In all the deliberations that followed, no cause or grievance but slavery was mentioned.
Yet these basic facts go unacknowledged in a proclamation that boldly declares that knowledge of Confederate history is “vital to understanding who we are and what we are.”
Other omissions in the proclamation are equally curious.
Tennessee’s role in the Confederacy was uniquely conflicted. Thousands of citizens, especially in mountainous East Tennessee, opposed secession. Ignoring “local government control,” the state suppressed their dissent by force.
Some 50,000 Tennesseans, white and Black, spurned the Confederacy and fought for the United States – more than from any other Confederate state. The proclamation silently erases not only their struggle and sacrifice but their very existence.
‘Be not deceived by names’
Whether the Confederacy should be celebrated or condemned depends inescapably on point of view.
The proclamation casts the Confederacy in the mode of the American Revolution. The picture it paints is of a noble, if unsuccessful, attempt to erect a new self-governing independent nation – ignoring the fact that the institution of human slavery was at its center, as the Confederate constitution made clear.
Yet from another perspective, the Confederacy was nothing more than an armed mass rebellion against a legitimately elected government.
It was, ironically, a famous Tennessean, President Andrew Jackson, who had warned would-be seceders in an official proclamation in 1832: “Be not deceived by names. Disunion by armed force is treason. Are you really ready to incur its guilt?”
Lincoln labeled the Confederacy an “insurrection” within the United States itself, which the government and loyal citizens had not only a right but a duty to put down.
In words that echo today, Lincoln also observed that if the United States won its battle against forcible dismemberment, “it will then have been proved that, among free men, there can be no successful appeal from the ballot to the bullet; and that they who take such appeal are sure to lose their case, and pay the cost.”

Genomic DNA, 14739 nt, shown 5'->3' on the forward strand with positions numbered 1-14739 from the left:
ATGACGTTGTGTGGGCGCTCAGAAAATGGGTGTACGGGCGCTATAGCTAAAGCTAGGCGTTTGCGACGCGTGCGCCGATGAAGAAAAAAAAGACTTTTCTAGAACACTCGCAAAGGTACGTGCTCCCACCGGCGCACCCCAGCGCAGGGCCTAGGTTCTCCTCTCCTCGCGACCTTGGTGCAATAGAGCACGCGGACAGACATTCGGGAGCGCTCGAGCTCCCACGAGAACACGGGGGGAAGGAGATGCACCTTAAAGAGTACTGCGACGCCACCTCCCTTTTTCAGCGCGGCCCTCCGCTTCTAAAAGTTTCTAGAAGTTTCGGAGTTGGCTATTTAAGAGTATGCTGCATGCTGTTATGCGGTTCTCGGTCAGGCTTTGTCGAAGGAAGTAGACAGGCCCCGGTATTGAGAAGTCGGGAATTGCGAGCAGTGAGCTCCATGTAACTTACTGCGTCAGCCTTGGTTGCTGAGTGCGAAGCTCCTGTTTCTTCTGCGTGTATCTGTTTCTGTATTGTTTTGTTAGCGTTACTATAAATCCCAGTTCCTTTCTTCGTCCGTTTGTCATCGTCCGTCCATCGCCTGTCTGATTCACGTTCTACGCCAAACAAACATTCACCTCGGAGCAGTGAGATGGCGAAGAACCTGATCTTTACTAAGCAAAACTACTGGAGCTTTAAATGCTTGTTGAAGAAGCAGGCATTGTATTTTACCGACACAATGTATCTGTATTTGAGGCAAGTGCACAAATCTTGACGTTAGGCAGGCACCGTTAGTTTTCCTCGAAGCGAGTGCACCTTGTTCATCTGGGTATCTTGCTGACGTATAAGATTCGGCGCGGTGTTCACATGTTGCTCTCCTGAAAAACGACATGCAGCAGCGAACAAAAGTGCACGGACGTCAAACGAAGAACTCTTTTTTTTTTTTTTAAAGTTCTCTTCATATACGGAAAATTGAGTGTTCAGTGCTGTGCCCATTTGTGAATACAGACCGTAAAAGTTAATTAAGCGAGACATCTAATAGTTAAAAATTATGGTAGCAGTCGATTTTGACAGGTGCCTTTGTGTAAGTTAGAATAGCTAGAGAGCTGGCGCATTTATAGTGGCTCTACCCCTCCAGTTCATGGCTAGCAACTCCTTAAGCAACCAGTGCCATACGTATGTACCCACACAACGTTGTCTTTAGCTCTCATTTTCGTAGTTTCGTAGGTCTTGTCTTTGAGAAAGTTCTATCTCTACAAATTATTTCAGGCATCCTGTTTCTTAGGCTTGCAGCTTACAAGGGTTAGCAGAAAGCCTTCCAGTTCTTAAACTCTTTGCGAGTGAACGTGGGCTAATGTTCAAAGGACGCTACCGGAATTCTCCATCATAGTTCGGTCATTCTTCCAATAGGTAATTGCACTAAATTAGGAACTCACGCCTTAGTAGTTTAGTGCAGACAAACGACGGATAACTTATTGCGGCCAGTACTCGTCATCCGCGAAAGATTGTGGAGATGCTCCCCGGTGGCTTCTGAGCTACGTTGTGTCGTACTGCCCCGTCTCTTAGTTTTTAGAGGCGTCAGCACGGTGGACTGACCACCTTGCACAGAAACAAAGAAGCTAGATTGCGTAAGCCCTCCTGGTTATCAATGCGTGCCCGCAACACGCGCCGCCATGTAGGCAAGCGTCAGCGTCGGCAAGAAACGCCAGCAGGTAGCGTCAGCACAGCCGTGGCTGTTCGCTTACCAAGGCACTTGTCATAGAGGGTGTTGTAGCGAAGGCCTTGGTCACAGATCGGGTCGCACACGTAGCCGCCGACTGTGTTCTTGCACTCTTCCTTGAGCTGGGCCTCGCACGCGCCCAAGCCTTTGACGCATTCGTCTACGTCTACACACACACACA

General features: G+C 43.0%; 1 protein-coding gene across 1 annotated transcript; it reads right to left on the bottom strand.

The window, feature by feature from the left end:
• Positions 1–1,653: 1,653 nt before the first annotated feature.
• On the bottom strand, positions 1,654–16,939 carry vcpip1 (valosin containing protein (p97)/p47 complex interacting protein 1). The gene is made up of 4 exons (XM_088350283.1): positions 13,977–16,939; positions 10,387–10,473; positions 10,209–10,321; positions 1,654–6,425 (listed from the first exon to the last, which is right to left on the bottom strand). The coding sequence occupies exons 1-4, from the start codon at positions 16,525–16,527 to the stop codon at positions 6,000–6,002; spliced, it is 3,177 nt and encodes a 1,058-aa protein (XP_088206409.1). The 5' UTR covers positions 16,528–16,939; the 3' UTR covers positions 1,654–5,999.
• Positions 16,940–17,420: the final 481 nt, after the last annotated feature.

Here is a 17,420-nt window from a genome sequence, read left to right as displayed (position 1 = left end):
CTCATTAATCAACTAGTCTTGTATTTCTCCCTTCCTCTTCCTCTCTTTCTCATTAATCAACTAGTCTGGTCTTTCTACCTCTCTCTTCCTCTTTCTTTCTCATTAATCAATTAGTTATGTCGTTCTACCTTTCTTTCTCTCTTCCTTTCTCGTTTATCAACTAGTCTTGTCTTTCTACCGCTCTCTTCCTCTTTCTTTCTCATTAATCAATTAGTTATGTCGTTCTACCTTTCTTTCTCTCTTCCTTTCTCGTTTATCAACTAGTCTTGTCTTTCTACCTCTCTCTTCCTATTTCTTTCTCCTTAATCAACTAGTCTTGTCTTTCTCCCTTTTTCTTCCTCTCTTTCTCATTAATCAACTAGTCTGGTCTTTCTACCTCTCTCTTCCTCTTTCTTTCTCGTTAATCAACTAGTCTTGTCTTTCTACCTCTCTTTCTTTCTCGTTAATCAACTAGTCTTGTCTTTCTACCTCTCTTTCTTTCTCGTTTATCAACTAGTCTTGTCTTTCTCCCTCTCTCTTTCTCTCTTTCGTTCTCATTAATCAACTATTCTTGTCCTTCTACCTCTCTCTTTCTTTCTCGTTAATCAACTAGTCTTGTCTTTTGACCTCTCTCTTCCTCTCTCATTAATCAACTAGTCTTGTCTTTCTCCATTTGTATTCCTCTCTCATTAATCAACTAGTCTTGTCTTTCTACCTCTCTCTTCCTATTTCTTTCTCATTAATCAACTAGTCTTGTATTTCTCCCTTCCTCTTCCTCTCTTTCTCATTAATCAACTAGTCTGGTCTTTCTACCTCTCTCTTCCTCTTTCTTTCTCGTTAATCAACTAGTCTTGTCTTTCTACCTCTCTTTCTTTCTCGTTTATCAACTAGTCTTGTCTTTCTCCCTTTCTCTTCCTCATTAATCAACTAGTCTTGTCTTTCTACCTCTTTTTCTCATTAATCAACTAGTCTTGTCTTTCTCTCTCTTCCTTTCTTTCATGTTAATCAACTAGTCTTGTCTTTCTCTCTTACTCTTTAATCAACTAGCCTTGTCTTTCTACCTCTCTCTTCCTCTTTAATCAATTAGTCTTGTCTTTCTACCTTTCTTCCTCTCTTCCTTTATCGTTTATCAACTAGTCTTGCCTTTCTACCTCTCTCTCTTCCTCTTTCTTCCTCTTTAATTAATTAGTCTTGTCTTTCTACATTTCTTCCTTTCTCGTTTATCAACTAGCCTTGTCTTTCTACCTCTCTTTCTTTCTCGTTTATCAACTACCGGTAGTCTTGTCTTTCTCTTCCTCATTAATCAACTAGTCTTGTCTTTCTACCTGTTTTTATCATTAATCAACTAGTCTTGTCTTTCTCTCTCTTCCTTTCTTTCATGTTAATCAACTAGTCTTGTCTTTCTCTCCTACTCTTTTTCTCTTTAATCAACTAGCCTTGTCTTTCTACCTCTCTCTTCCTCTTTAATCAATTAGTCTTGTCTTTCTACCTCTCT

The old adage that the victors write history is true at least to this extent. Generally the American Revolutionaries are deemed patriot heroes rather than rebels and traitors because they won their war, and because the course of subsequent history appears to have vindicated their cause.
Yet many Confederate acolytes, the proclamation’s sponsors among them, seem to have difficulty confronting what the Confederacy actually stood for. Hence, citizens serving in government – who upon entering their offices take a solemn oath to uphold and defend the United States Constitution and begin their daily sessions by pledging allegiance to “one Nation indivisible” – chose to officially exalt a failed attempt to overthrow that Constitution and dismember the nation that it bound together.
Under a statute enacted in 2021, Tennessee public school teachers are barred from using instructional materials “promoting or advocating the violent overthrow of the United States government.”
No such prohibition applies to state legislators.
Daniel Feller, Emeritus Professor of History, University of Tennessee
This article is republished from The Conversation under a Creative Commons license. Read the original article.